Monday, July 29, 2013

Cream puffs, profiteroles and banana éclairs (and Bossche bollen too)

It's the country of pastry and chocolates and lots of baked goodies and somehow I managed to miss it. I'm talking about France of course. For some miraculous reason which I'm sure has something to do with pixies I haven't posted any of the lovely French pastry yet. I'm ashamed! So I'm going to be catching up really quickly now: starting with profiteroles, cream puffs and éclairs. With that I'll almost have half the French cuisine covered. I swear I'm not just going easy on myself!


Profiteroles
24 éclairs or 48 cream puffs - from Het Nederlands Bakboek

75 grams flour
1/8 teaspoon salt
50 grams butter
125 ml water
2 eggs

1. Sift the flour with the salt in a bowl (omit salt when using salted butter). Lightly beat the egg in a smaller bowl. Set both aside, but keep within reach.
2. Melt the butter with the water in a pan over medium heat.
3. Add the flour to the melted butter and stir with a spoon. With the heat on medium to low, keep stirring while a big doughball forms. Continue to stir for 2-3 minutes while taking care to not let the dough cook to the sides, then take off the heat. Cool for about 2-3 minutes.
4. Add the eggs to the pan in 3-4 additions. The eggs will not seem to be able to mix with the doughball at first, but it will come together as you keep stirring. Eventually you will have something between a very thick batter and a very sticky dough that is very hard to stir (but you can do it!).
5. Put the dough into a piping bag and pipe lines onto your baking sheet for éclairs. You can also go for little balls for profiteroles or make around 6 big lumps for the famous Dutch 'Bossche Bollen'.
6. Leave in a preheated oven of 180 degrees Celsius or 360 degrees Fahrenheit for about 25-30 minutes. Once they are golden brown (and a skewer will drag the whole profiterole out of the oven, but will still come out clean when shaken vigorously), turn off the oven and leave them to cool on a rack before use.

Let me teach you something about cream puffs. Cream puffs are also called profiteroles and are made of the same dough as éclairs. Both éclairs and profiteroles originate from France. Éclairs are the long cream puffs while the profiteroles have the shape of little balls. The Banana Cream Puffs (Bananensoezen) you see on the pictures however are a Dutch tradition. As are the Bossche Bollen I mentioned. To make a Bossche Bol: take one of the massive cream puffs, fill it up with cream through a hole in the bottom and dip it into chocolate. Chill before serving. Then watch people eat the massive cream puffs, which I can guarantee will be much more fun than making them! The Banana Cream Puffs need a little more work.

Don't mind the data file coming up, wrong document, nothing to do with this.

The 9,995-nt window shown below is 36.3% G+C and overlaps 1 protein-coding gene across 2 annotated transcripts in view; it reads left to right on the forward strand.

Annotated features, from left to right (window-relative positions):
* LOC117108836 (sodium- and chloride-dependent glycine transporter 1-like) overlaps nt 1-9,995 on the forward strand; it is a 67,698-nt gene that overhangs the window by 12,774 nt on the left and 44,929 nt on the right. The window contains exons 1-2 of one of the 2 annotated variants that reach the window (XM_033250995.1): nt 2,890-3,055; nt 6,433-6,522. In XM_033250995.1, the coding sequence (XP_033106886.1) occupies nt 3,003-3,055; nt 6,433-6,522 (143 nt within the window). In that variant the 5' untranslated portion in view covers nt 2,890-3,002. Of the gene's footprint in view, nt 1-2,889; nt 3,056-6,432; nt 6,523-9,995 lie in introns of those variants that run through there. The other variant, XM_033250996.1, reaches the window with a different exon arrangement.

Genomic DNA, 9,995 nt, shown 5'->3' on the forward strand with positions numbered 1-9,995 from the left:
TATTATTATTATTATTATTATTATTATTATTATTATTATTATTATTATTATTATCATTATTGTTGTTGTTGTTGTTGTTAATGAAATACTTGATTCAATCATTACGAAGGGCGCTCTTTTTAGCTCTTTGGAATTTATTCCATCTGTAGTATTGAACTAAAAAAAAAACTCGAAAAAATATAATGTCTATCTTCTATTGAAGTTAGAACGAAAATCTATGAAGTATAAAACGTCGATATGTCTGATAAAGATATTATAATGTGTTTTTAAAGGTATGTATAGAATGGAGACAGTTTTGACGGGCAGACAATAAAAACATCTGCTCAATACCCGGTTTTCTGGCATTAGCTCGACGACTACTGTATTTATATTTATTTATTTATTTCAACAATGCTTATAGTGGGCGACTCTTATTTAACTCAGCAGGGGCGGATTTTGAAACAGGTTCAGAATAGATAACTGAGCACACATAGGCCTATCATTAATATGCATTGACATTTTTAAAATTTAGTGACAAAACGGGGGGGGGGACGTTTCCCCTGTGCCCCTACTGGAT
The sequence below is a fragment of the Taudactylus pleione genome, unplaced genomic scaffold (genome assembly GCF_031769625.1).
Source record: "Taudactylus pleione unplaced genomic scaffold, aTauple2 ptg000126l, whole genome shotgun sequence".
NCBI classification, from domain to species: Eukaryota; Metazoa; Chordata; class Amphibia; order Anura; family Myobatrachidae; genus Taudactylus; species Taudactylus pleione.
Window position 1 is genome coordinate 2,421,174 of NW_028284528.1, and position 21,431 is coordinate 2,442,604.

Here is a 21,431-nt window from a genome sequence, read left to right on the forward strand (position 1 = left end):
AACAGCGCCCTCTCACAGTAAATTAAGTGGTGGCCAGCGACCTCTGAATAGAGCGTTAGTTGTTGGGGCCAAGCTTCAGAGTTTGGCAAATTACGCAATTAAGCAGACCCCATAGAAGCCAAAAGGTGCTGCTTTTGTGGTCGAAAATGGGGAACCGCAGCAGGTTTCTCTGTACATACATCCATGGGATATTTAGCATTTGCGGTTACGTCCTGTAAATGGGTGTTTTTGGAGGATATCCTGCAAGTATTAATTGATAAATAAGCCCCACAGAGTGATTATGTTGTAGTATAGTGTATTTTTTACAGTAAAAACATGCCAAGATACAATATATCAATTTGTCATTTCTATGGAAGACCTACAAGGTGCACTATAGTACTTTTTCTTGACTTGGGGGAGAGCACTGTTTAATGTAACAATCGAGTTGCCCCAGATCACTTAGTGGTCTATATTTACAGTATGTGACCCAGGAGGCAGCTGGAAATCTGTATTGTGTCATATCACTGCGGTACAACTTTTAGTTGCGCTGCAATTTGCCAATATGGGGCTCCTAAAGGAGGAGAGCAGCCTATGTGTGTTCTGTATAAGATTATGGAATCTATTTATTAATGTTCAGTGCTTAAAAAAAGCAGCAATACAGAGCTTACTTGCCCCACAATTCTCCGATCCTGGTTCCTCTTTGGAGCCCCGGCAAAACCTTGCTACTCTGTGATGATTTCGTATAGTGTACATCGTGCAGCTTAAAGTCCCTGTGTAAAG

Banana Cream puffs
Yields 24

24 éclairs
Yellow food colouring
Powdered sugar (about 100 grams)
2-3 bananas
200 ml cream
2 tablespoons sugar
80 grams dark chocolate

1. Start by cutting the cream puffs in half and lay the halves next to eachother on a baking sheet.
2. Make a glaze by adding food colouring (and/or water) to powdered sugar. Mix them together until you have a thick and spreadable consistency. How much powdered sugar you need will depends on the amount of creampuffs you want to decorate and how liquid your food colouring is.
2. Dip the top half of every cream puff into the glaze and place back on a baking sheet to dry.
4. Cut 2-3 banana's in equal slices and place them on the bottom half of every cream puff.
5. Whip the cream with the sugar until stiff. (Do not let it turn to butter!)
6. Put the cream in a piping bag and pipe a line of whipped cream onto the banana's. Do not make the layer too thick or it will squeeze out when you place the top on.
7. Place the top on.
8. Melt your chocolate and drizzle it over the banana cream puffs with a spoon.
9. Chill until the chocolate has set before serving.

Despite the fact that these are very long recipes: they're quite easy to make. I also didn't think they took up an unreasonable amount of time. So don't let it put you down: it's just a lot of little steps to follow. Once you have all the ingredients lined up, you just have to put them together. Have your children help so they can get all the cream and sticky glaze and chocolate all over them. You can substitute with family or friends if you are short on children.

I hope you enjoy these French and Dutch recipes! Also: beware of pixies! Don't say I didn't warn you when suddenly all your éclairs or profiteroles are missing.

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